Amoranto Sports Complex

Summary

The Amoranto Sports Complex is located in Quezon City, Philippines.

Amoranto Sports Complex
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AddressDon A. Roces Ave, Diliman, Quezon City, Metro Manila, Philippines
LocationQuezon City, Philippines
Coordinates14°37′47.6″N 121°01′23.8″E / 14.629889°N 121.023278°E / 14.629889; 121.023278Coordinates: 14°37′47.6″N 121°01′23.8″E / 14.629889°N 121.023278°E / 14.629889; 121.023278
Capacity15,000 (main stadium)
Construction
Opened1966 (1966)
Construction cost₱2 million

HistoryEdit

The Amoranto Sports Complex was inaugurated in 1966 by then President Ferdinand Marcos. The facility was constructed at the cost of ₱2 million on a government owned site on Roces Avenue. The facility then consisted of a grandstand, an eight lane track and field oval, bleachers and a gymnasium.[1]

The sports complex fell into disuse in the 2010s with its last competition being the 2013 POC-PSC Philippine National Games. Filipino national cyclists resided inside the complex until 2017 but seldom used the complex's dilapidated velodrome. There are plans to renovate the venue since 2016. The velodrome's specification has fallen behind international standards and it was proposed that a new velodrome be built.[2][3]

In 2022, renovation plans for the sports complex was publicized. It includes the construction of the 3,500-seater Amoranto Arena, and a 10-lane Olympic-size swimming pool. It also includes the implementation of a tennis area for the Amoranto Indoor Sports Facility.[4][5]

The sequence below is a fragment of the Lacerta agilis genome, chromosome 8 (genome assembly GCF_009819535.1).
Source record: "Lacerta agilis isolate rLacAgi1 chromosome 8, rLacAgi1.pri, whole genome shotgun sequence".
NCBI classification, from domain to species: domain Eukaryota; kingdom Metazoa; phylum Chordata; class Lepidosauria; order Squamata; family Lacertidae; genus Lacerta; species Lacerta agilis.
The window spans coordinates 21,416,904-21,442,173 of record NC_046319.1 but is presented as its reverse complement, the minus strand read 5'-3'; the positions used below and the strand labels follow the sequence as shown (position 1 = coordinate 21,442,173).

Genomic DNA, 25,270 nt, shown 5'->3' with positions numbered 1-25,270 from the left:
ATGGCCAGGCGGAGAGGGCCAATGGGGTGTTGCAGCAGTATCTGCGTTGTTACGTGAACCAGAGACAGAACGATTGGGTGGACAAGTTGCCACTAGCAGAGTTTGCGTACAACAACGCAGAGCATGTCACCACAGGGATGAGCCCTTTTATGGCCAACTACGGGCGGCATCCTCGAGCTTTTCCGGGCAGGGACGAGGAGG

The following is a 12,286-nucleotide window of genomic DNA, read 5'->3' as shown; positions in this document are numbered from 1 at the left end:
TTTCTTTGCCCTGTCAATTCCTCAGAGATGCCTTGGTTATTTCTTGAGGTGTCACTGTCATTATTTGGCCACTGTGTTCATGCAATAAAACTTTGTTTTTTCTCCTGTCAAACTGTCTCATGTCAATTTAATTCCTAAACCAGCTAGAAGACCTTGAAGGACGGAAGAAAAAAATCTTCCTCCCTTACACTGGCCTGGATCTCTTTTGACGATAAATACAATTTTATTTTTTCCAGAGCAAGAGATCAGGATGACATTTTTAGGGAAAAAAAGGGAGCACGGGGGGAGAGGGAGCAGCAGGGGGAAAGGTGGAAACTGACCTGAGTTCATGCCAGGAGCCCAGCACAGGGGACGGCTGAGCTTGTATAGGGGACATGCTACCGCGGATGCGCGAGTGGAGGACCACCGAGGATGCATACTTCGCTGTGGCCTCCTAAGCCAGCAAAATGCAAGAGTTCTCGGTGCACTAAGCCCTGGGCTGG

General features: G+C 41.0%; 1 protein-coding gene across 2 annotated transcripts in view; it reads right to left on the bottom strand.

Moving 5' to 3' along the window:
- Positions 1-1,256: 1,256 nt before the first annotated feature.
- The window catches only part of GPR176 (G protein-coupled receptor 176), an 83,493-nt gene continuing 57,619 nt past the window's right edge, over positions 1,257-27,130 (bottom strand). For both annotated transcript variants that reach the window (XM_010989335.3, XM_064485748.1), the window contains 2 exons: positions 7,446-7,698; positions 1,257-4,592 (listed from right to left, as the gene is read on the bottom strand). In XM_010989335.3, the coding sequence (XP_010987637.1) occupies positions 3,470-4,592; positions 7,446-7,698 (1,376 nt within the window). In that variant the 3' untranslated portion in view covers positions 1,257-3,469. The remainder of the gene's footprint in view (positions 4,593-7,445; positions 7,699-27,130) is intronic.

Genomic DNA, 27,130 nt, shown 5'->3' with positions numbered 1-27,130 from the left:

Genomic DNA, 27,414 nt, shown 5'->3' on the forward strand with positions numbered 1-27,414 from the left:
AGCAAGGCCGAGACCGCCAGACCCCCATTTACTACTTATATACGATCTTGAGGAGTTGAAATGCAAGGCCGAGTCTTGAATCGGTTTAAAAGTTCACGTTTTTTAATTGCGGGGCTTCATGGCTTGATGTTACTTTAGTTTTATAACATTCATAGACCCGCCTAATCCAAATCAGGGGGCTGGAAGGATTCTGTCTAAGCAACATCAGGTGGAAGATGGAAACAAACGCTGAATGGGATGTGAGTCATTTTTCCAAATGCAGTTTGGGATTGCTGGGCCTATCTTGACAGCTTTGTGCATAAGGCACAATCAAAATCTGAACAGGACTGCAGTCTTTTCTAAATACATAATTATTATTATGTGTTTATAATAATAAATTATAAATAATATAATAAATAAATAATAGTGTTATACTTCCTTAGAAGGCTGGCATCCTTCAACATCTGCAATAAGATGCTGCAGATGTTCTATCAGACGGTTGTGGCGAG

FacilitiesEdit

The Amoranto Sports Complex covers land measuring about 5.8 hectares (14 acres). The main stadium has a capacity of 15,000. The sports facility was named after former Quezon City Mayor Norberto Amoranto.[6]

Several renovations have been done on the Amoranto Sports Complex since its opening. Currently, the sports facility features a tennis court, six badminton courts, a martial arts facility, a swimming pool,[7] as well as a multipurpose gym, and a separate gym dedicated to boxing and weightlifting. The Amoranto Sports Complex also hosts a library for students.[6]

The complex's velodrome[8] hosted the cycling events for the 2005 Southeast Asian Games.[9]

ReferencesEdit

  1. ^ "The Amoranto Stadium". The Quezonian (Special). Archived from the original on 24 September 2015. Retrieved 3 October 2021.
  2. ^ Atencio, Peter (16 August 2021). "POC chief wants new velodrome for athletes". Manila Standard. Retrieved 3 October 2021.
  3. ^ Atencio, Peter (12 August 2019). "NSA's plan to build new velodrome gains traction". Manila Standard. Retrieved 3 October 2021.
  4. ^ Mateo, Janvic (22 April 2022). "Amoranto Sports Complex undergoes renovation". The Philippine Star. Retrieved 23 April 2022.
  5. ^ Jordan, Angelic (21 April 2022). "Belmonte: Decades-old Amoranto Sport Complex to undergo makeover". Philippine Daily Inquirer. Retrieved 23 April 2022.
  6. ^ a b "Sports and Fitness". Quezon City Official Website. Quezon City Government. Archived from the original on 15 August 2016. Retrieved 1 August 2016.
  7. ^ "Amoranto Sports Complex in Quezon City, National Capital Region, PHILIPPINES". Swimmersguide.com. Retrieved 22 August 2016.
  8. ^ Navarro, June (24 October 2019). "P1.5-billion velodrome for Filipino cyclists in the works". Philippine Daily Inquirer. Retrieved 3 October 2021.
  9. ^ "The 23rd SEA GAMES, Venues and Location". 2005 Southeast Asian Games. Archived from the original on 18 March 2006. Retrieved 1 August 2016.